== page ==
A rabbit that has abandoned its usual activities to stare at the wall is a valid reason for concern. While it’s not uncommon for rabbits to spend long moments apparently gazing at nothing, their body language usually shows that they are either relaxed or attentive, giving you a clue as to what has caught their interest.
So, why does my rabbit stare at the wall? Most of the time, this is an indication that your rabbit is feeling ill or suffering pain. However, if your rabbit shows no other signs of illness, it’s possible that it’s sleeping, depressed, or simply choosing this position based on how well it can view the room around it.
In this article, we’ll look at some common health issues that could be causing your rabbit to stare at the wall. We’ll also discuss precautionary measures you can take to keep your rabbit from developing these disorders. Finally, we’ll look at a few reasons a healthy rabbit may engage in this behavior.
Your Rabbit is Sick or in Pain
Sitting back to the world and face to the wall is a common sign of a rabbit that is feeling poorly. This is because bunnies are prey animals and instinctively try to hide any signs of illness. By facing the wall, they may be avoiding contact and essentially trying to disappear by shutting out their surroundings.
Because rabbits are very habitual, a sudden deviation from their usual habits should always have you taking a second look. The more familiar you are with your rabbit’s normal behavior, the more quickly you will notice if something is not right.
Along with staring at the wall, the following signs are almost always symptoms of a health issue and should prompt a visit—or at the very least a call—to your exotic vet.
– Loss of appetite: Rabbits are almost constantly nibbling or grazing—which is why it’s essential to provide them with an unlimited amount of hay. This constant fiber intake is what keeps their digestive system working smoothly. A rabbit that has stopped eating likely has a digestive issue and can worsen quickly.
– Abnormal poop or an absence of poop: Continual eating means continual pooping. Anything off with your rabbit’s fecal matter is cause for serious concern.
– Avoidance or aggression: A rabbit that doesn’t want to be touched or handled may be in pain.
– Lack of energy and alertness: Unusual lethargy or disinterest, which sometimes takes the form of a rabbit staring at the wall, can both be signs of illness.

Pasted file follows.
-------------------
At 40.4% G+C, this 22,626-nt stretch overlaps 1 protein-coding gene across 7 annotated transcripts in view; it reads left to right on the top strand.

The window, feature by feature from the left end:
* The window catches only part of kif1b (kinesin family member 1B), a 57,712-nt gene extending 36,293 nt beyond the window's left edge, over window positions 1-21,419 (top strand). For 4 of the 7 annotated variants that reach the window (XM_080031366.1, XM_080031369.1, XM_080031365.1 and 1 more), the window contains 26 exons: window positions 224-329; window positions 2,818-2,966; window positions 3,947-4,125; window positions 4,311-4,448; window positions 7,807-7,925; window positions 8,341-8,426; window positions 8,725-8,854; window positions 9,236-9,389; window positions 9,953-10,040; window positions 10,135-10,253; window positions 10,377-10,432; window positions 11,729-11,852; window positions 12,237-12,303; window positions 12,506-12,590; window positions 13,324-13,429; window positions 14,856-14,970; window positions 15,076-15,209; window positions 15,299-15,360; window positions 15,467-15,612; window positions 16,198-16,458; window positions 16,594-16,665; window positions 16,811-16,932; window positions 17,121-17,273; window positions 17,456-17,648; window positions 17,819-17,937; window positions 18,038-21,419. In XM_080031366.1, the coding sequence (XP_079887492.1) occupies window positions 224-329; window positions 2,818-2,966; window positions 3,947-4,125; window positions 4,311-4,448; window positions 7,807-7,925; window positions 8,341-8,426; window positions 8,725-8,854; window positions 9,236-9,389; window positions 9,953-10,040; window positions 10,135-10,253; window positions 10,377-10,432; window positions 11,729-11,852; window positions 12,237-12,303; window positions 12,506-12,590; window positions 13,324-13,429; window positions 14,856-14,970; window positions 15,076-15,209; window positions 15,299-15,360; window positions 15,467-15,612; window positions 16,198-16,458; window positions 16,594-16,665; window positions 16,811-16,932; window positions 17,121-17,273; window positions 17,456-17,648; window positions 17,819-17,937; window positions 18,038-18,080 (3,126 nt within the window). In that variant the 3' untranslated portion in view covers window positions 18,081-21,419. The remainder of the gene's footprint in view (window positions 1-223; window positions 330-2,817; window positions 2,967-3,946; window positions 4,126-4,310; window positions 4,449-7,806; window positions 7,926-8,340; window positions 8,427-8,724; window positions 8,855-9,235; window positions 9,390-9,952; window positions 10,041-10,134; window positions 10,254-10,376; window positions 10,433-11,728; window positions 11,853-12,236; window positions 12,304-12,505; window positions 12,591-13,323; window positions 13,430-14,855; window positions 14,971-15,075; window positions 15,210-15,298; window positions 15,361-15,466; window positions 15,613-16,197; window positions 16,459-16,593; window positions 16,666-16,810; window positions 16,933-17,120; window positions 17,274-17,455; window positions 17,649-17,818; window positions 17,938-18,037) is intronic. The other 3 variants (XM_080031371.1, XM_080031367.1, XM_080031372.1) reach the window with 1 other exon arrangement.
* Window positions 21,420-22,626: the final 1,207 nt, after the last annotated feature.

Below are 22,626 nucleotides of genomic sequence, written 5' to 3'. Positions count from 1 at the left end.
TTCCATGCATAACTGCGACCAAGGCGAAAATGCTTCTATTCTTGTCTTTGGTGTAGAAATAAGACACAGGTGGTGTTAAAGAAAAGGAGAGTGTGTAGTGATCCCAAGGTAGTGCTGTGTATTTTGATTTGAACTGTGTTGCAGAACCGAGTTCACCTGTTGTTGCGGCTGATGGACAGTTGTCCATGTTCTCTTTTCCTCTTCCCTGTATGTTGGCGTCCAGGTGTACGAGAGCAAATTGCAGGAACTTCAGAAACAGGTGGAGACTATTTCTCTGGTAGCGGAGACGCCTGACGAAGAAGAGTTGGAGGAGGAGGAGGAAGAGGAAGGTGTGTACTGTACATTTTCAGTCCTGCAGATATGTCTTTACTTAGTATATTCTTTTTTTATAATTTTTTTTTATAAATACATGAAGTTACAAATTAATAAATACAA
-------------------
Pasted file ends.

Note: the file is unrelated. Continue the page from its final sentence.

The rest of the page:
– Abnormal vocalization: Rabbits growl when they are upset or don’t want you near them. A sharp, teeth-grinding sound can also indicate that they are in pain, although the same sound (usually much softer) can mean they are happy.
– Dull or thinning fur: Skin and fur condition is a good indicator of an animal’s overall health.
– Weight loss, drooling, or swelling: Rabbits’ teeth continue to grow throughout their lifetime and can sometimes become overgrown. This not only prohibits your rabbit from eating properly, it can also cause sores within its mouth.
– The sniffles: A bacteria infection may show up by compromising your bunny’s delicate respiratory system, causing running eyes and nose and sneezing.
– Hunched posture: If you are paying attention, it’s not difficult to tell if your rabbit is in pain, especially if it’s due to a digestive issue (which for rabbits, it often is). The bunny may be holding itself in a tense, hunched position and may press its stomach against the ground or shift repeatedly as if trying to stretch out the pain.
– Odd movements: Stumbling, staggering, or a chronically tilted head can also be symptoms of pain or disease.
Common Illnesses that May Cause this Behavior
Although it’s important to take your rabbit to the vet as soon as you suspect a health issue, it can be helpful to know what you are dealing with. Knowing what causes these diseases will also allow you to implement preventative care. While we can’t provide an exhaustive list of health issues that can lead to your rabbit staring at the wall, we will briefly cover a few of the most common ones.
Stasis is a one of the most frequently seen health issues in rabbits. It can cause painful cramps, gas, or even a complete blockage within your rabbit’s digestive system. The most common causes are lack of sufficient crude fiber, dehydration, stress, overgrown teeth, and internal infections. Although stasis is easy to treat if it’s caught early enough, it can also be fatal if left untreated.